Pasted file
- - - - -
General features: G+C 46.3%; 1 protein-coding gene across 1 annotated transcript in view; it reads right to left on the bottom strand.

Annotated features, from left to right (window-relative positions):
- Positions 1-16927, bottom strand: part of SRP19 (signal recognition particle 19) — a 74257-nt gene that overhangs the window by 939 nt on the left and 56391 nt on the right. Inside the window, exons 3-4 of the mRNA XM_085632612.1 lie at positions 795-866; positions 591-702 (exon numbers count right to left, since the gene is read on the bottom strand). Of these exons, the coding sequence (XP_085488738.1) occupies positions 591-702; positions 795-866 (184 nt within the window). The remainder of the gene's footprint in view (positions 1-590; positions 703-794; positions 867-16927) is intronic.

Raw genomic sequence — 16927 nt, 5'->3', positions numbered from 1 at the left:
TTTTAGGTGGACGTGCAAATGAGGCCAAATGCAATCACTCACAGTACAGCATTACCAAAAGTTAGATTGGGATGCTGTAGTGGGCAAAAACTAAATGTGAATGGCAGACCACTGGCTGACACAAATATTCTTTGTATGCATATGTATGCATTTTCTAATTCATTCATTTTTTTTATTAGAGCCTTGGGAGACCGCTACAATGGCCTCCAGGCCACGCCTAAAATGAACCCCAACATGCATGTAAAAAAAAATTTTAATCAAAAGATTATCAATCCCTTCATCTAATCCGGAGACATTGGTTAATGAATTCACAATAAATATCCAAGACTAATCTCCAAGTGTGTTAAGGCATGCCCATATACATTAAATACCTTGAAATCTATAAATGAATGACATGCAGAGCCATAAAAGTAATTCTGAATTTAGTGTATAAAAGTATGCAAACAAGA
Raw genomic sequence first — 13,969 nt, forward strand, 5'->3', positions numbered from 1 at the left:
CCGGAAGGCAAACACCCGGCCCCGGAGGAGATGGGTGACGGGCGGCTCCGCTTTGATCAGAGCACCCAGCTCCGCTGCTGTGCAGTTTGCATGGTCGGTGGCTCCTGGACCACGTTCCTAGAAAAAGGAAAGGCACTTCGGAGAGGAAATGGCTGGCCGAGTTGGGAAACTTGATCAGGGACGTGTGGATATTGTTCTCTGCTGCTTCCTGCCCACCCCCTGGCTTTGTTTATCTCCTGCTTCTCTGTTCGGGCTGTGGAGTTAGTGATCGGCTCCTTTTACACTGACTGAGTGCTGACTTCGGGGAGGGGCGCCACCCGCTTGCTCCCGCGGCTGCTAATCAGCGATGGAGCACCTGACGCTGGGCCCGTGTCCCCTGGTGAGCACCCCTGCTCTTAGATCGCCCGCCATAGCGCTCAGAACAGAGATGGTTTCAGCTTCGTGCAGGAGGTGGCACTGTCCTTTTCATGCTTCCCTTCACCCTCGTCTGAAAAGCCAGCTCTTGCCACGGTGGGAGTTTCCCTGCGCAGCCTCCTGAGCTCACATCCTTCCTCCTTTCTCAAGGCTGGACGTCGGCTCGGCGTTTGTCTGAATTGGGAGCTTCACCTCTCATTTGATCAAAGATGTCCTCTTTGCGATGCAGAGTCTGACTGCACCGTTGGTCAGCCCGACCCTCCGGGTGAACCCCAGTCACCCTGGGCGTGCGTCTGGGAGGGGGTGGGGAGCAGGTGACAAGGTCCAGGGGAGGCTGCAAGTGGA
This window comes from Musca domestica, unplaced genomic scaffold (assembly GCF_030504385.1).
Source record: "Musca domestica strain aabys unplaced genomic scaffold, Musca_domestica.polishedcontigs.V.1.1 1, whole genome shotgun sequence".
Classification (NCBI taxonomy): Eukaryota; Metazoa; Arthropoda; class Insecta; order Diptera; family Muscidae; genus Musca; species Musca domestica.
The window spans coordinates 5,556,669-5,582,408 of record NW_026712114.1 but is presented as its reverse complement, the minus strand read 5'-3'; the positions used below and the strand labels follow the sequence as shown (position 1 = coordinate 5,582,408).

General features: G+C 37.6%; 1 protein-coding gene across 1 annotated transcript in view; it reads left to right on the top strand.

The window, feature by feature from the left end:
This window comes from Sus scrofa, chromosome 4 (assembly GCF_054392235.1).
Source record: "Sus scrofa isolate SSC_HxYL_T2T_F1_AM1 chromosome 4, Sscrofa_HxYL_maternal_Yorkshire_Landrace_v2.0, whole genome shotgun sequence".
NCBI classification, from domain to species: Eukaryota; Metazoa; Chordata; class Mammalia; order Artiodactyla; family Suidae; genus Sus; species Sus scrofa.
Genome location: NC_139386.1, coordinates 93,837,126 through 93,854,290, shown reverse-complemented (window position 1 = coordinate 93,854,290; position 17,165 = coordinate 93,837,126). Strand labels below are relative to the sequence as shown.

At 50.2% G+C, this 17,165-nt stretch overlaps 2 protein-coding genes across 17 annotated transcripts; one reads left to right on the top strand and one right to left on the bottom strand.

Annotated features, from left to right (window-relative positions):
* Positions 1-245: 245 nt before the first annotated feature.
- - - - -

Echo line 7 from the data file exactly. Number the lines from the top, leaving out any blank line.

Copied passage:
CCGGAAGGCAAACACCCGGCCCCGGAGGAGATGGGTGACGGGCGGCTCCGCTTTGATCAGAGCACCCAGCTCCGCTGCTGTGCAGTTTGCATGGTCGGTGGCTCCTGGACCACGTTCCTAGAAAAAGGAAAGGCACTTCGGAGAGGAAATGGCTGGCCGAGTTGGGAAACTTGATCAGGGACGTGTGGATATTGTTCTCTGCTGCTTCCTGCCCACCCCCTGGCTTTGTTTATCTCCTGCTTCTCTGTTCGGGCTGTGGAGTTAGTGATCGGCTCCTTTTACACTGACTGAGTGCTGACTTCGGGGAGGGGCGCCACCCGCTTGCTCCCGCGGCTGCTAATCAGCGATGGAGCACCTGACGCTGGGCCCGTGTCCCCTGGTGAGCACCCCTGCTCTTAGATCGCCCGCCATAGCGCTCAGAACAGAGATGGTTTCAGCTTCGTGCAGGAGGTGGCACTGTCCTTTTCATGCTTCCCTTCACCCTCGTCTGAAAAGCCAGCTCTTGCCACGGTGGGAGTTTCCCTGCGCAGCCTCCTGAGCTCACATCCTTCCTCCTTTCTCAAGGCTGGACGTCGGCTCGGCGTTTGTCTGAATTGGGAGCTTCACCTCTCATTTGATCAAAGATGTCCTCTTTGCGATGCAGAGTCTGACTGCACCGTTGGTCAGCCCGACCCTCCGGGTGAACCCCAGTCACCCTGGGCGTGCGTCTGGGAGGGGGTGGGGAGCAGGTGACAAGGTCCAGGGGAGGCTGCAAGTGGA